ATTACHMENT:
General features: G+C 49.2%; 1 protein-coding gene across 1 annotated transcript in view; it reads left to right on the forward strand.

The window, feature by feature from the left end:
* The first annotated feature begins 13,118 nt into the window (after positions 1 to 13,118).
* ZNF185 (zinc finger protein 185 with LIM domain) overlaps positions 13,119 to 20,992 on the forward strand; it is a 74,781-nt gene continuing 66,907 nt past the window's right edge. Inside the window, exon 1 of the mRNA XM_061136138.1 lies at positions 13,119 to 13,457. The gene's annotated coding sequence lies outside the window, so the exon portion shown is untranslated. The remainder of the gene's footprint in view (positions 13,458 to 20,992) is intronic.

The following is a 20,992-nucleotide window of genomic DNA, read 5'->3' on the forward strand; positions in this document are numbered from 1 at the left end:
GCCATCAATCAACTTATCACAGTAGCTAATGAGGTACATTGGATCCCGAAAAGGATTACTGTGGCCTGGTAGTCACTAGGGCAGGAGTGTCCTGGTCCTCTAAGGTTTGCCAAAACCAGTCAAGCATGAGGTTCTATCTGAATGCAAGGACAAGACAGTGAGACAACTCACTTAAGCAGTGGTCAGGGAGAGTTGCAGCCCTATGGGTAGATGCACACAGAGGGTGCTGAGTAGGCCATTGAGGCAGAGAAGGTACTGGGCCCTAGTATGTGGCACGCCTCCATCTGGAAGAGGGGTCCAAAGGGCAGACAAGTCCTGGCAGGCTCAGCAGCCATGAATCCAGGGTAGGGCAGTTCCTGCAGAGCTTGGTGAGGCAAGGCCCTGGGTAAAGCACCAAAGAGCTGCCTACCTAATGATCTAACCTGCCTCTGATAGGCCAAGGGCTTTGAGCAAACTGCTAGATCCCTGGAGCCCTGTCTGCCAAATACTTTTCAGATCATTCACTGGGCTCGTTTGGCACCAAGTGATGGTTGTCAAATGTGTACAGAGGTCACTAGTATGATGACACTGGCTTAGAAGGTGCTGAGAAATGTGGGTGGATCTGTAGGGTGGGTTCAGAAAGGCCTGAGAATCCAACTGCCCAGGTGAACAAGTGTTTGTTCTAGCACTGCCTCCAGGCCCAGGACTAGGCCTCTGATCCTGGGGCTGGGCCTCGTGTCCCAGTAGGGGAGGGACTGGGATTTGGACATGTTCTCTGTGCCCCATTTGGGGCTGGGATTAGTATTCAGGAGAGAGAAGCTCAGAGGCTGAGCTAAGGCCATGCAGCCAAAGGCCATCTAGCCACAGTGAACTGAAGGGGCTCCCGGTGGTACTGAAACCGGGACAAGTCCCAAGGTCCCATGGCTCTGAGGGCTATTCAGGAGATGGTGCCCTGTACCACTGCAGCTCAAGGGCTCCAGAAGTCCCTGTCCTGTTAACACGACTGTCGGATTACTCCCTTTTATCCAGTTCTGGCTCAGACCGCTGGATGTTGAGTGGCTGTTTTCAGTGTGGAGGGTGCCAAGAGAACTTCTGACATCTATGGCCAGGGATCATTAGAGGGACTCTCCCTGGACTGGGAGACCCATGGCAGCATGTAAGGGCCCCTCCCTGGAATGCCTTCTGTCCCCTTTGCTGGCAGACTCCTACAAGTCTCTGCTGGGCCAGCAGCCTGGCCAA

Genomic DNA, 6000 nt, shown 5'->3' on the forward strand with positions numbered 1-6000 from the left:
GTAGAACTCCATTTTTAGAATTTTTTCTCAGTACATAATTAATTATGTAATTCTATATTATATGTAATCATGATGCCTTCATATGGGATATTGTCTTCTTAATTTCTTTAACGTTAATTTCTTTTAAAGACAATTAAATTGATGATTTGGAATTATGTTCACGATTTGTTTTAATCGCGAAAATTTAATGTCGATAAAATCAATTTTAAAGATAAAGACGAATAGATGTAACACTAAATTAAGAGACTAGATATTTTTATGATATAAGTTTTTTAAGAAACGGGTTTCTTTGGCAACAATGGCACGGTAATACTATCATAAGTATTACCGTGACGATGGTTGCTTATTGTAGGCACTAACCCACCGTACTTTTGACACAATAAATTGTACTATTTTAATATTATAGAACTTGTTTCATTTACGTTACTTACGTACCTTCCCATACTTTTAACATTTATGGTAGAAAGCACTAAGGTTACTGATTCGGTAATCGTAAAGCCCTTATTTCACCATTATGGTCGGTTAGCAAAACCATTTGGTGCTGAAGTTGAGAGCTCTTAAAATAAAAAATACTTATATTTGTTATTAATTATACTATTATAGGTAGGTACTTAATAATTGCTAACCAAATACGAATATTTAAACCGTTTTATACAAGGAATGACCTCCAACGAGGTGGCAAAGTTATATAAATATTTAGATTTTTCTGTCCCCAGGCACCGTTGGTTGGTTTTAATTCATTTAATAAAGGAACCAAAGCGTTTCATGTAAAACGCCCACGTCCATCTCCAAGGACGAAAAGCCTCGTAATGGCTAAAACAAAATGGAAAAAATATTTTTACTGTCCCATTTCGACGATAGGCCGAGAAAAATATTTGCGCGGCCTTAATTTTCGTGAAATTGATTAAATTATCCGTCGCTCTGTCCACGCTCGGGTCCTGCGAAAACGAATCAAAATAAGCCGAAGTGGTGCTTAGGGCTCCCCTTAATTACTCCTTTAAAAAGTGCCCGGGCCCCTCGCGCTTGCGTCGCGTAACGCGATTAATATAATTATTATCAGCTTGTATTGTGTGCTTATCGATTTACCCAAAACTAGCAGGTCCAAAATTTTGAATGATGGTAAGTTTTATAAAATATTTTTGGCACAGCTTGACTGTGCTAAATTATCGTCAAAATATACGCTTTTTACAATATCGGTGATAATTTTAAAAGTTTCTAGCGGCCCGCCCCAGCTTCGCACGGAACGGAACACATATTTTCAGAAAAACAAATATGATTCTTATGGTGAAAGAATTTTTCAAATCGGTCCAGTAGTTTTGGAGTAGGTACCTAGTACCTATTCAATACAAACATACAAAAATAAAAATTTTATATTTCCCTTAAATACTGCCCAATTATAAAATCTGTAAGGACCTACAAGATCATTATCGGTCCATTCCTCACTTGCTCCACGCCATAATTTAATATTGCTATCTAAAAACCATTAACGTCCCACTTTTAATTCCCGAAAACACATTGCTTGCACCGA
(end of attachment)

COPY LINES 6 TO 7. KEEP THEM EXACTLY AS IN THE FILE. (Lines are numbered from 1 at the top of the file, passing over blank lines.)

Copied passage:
GCCATCAATCAACTTATCACAGTAGCTAATGAGGTACATTGGATCCCGAAAAGGATTACTGTGGCCTGGTAGTCACTAGGGCAGGAGTGTCCTGGTCCTCTAAGGTTTGCCAAAACCAGTCAAGCATGAGGTTCTATCTGAATGCAAGGACAAGACAGTGAGACAACTCACTTAAGCAGTGGTCAGGGAGAGTTGCAGCCCTATGGGTAGATGCACACAGAGGGTGCTGAGTAGGCCATTGAGGCAGAGAAGGTACTGGGCCCTAGTATGTGGCACGCCTCCATCTGGAAGAGGGGTCCAAAGGGCAGACAAGTCCTGGCAGGCTCAGCAGCCATGAATCCAGGGTAGGGCAGTTCCTGCAGAGCTTGGTGAGGCAAGGCCCTGGGTAAAGCACCAAAGAGCTGCCTACCTAATGATCTAACCTGCCTCTGATAGGCCAAGGGCTTTGAGCAAACTGCTAGATCCCTGGAGCCCTGTCTGCCAAATACTTTTCAGATCATTCACTGGGCTCGTTTGGCACCAAGTGATGGTTGTCAAATGTGTACAGAGGTCACTAGTATGATGACACTGGCTTAGAAGGTGCTGAGAAATGTGGGTGGATCTGTAGGGTGGGTTCAGAAAGGCCTGAGAATCCAACTGCCCAGGTGAACAAGTGTTTGTTCTAGCACTGCCTCCAGGCCCAGGACTAGGCCTCTGATCCTGGGGCTGGGCCTCGTGTCCCAGTAGGGGAGGGACTGGGATTTGGACATGTTCTCTGTGCCCCATTTGGGGCTGGGATTAGTATTCAGGAGAGAGAAGCTCAGAGGCTGAGCTAAGGCCATGCAGCCAAAGGCCATCTAGCCACAGTGAACTGAAGGGGCTCCCGGTGGTACTGAAACCGGGACAAGTCCCAAGGTCCCATGGCTCTGAGGGCTATTCAGGAGATGGTGCCCTGTACCACTGCAGCTCAAGGGCTCCAGAAGTCCCTGTCCTGTTAACACGACTGTCGGATTACTCCCTTTTATCCAGTTCTGGCTCAGACCGCTGGATGTTGAGTGGCTGTTTTCAGTGTGGAGGGTGCCAAGAGAACTTCTGACATCTATGGCCAGGGATCATTAGAGGGACTCTCCCTGGACTGGGAGACCCATGGCAGCATGTAAGGGCCCCTCCCTGGAATGCCTTCTGTCCCCTTTGCTGGCAGACTCCTACAAGTCTCTGCTGGGCCAGCAGCCTGGCCAA

Genomic DNA, 6000 nt, shown 5'->3' on the forward strand with positions numbered 1-6000 from the left: